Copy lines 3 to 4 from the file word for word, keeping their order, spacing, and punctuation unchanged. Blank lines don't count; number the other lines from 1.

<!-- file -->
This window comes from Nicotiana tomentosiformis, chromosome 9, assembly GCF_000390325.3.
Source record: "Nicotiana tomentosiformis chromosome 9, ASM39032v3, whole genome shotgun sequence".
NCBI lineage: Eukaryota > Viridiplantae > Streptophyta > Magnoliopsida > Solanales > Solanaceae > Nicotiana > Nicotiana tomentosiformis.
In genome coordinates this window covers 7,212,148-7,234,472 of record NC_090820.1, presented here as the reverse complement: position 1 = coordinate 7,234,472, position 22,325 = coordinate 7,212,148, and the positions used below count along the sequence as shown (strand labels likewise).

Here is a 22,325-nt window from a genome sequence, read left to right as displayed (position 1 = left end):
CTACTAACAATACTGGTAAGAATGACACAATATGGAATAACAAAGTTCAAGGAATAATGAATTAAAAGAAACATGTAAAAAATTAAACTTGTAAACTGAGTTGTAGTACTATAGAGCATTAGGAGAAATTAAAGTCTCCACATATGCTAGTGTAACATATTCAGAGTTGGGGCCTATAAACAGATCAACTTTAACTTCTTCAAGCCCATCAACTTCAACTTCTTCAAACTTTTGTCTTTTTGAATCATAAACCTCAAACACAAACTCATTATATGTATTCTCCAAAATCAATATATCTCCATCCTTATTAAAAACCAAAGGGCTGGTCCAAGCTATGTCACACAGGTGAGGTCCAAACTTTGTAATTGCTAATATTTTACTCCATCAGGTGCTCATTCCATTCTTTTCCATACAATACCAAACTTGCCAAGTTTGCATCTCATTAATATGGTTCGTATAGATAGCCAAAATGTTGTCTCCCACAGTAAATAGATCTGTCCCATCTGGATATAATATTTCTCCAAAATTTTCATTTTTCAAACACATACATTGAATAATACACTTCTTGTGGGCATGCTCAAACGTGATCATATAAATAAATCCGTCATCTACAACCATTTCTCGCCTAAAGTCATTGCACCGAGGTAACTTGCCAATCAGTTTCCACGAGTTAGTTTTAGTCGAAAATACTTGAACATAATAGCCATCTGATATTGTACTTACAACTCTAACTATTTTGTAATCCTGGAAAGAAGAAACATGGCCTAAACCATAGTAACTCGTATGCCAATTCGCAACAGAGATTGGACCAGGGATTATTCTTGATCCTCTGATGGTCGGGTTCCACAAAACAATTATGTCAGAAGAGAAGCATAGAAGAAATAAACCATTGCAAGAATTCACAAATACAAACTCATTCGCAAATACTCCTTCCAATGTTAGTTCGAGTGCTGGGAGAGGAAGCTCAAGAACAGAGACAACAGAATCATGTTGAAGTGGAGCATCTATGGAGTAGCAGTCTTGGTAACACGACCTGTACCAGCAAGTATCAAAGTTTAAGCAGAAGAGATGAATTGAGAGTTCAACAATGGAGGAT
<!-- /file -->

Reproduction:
NCBI lineage: Eukaryota > Viridiplantae > Streptophyta > Magnoliopsida > Solanales > Solanaceae > Nicotiana > Nicotiana tomentosiformis.
In genome coordinates this window covers 7,212,148-7,234,472 of record NC_090820.1, presented here as the reverse complement: position 1 = coordinate 7,234,472, position 22,325 = coordinate 7,212,148, and the positions used below count along the sequence as shown (strand labels likewise).